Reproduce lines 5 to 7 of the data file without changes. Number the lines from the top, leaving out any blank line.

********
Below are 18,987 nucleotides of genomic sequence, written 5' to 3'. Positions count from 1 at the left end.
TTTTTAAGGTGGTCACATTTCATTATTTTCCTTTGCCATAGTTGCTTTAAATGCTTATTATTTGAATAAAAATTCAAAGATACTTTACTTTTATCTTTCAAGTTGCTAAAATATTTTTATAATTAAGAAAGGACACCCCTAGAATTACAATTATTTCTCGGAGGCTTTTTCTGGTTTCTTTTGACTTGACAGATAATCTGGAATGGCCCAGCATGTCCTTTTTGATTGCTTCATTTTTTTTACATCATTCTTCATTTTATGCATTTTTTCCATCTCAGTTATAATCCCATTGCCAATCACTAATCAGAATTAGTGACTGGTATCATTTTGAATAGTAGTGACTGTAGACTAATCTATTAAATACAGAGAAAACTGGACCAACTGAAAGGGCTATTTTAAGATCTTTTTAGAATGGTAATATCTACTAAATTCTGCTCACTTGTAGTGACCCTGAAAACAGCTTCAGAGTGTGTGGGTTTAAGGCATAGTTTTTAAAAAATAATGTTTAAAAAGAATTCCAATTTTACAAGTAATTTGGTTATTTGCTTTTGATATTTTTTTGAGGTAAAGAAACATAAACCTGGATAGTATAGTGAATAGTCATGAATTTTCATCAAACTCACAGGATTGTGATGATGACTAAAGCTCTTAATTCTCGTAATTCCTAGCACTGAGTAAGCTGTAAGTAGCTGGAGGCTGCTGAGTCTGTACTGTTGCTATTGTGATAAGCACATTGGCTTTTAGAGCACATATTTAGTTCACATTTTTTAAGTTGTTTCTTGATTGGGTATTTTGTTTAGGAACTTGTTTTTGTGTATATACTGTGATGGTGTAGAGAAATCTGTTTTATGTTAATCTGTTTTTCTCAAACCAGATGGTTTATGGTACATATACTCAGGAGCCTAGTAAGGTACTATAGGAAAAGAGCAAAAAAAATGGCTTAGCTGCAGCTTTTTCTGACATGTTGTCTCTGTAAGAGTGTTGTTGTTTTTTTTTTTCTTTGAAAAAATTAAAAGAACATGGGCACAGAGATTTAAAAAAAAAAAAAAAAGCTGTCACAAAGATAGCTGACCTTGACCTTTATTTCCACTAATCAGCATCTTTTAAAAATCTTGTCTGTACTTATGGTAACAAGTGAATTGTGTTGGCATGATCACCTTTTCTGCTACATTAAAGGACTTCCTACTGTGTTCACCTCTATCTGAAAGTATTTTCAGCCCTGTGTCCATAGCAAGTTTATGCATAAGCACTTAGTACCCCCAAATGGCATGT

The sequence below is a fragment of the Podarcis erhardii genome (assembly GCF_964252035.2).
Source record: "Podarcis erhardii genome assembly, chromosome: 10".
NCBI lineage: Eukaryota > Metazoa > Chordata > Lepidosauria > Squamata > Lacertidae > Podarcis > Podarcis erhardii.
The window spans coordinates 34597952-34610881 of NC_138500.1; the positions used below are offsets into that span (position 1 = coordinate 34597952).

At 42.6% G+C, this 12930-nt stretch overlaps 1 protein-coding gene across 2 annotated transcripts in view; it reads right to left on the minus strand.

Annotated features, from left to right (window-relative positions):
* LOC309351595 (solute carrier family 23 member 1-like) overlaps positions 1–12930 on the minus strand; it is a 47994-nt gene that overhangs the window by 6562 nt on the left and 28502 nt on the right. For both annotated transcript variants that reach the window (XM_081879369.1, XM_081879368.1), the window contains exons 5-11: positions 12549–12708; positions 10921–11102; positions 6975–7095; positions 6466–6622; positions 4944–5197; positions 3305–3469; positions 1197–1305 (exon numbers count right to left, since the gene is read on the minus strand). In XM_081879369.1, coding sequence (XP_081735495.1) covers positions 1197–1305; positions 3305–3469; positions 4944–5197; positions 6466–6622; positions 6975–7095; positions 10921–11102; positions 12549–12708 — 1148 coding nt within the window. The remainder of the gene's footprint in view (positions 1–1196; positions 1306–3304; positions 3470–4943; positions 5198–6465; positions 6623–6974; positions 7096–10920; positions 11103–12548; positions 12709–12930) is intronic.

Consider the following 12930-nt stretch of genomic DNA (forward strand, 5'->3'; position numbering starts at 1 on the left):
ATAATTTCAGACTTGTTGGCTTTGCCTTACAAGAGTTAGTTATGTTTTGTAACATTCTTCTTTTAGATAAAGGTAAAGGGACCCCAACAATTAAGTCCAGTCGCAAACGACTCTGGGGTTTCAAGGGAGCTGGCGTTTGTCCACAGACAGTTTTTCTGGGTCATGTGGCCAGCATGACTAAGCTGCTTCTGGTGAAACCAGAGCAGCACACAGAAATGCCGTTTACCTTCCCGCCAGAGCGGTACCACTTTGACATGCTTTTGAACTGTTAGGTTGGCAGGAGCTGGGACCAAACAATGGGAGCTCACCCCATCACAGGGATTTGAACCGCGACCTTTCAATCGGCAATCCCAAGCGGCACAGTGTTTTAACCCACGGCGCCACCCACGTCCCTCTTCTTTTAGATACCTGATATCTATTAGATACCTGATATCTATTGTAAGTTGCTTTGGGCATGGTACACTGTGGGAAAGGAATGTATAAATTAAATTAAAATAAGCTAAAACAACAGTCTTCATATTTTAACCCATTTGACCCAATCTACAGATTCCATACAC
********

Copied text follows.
NCBI lineage: Eukaryota > Metazoa > Chordata > Lepidosauria > Squamata > Lacertidae > Podarcis > Podarcis erhardii.
The window spans coordinates 34597952-34610881 of NC_138500.1; the positions used below are offsets into that span (position 1 = coordinate 34597952).

At 42.6% G+C, this 12930-nt stretch overlaps 1 protein-coding gene across 2 annotated transcripts in view; it reads right to left on the minus strand.